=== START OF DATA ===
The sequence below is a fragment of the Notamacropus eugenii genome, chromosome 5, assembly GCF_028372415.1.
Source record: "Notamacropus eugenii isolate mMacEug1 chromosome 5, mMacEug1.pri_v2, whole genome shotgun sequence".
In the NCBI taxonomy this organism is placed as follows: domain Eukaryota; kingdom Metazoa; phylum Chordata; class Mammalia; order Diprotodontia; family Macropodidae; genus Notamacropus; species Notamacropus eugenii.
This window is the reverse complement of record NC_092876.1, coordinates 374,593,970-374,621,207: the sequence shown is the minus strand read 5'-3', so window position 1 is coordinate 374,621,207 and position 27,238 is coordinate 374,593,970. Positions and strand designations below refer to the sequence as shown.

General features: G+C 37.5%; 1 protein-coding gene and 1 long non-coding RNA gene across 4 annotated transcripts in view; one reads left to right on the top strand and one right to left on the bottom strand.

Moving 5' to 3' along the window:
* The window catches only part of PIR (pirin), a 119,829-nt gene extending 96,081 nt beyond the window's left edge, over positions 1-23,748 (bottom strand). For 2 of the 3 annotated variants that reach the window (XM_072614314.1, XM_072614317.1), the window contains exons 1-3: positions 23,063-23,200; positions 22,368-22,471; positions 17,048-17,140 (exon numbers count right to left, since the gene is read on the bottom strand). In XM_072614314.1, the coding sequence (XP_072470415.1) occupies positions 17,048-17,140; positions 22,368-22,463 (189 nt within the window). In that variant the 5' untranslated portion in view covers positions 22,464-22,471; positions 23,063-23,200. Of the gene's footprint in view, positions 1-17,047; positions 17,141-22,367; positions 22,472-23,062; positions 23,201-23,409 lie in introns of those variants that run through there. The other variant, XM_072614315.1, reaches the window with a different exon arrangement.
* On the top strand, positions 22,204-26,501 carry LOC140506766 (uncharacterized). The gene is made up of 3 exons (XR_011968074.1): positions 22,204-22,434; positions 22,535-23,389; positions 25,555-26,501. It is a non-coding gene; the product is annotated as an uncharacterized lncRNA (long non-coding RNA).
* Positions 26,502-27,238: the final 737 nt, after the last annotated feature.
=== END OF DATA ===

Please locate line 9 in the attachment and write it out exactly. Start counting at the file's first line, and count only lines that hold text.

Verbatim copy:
* Positions 26,502-27,238: the final 737 nt, after the last annotated feature.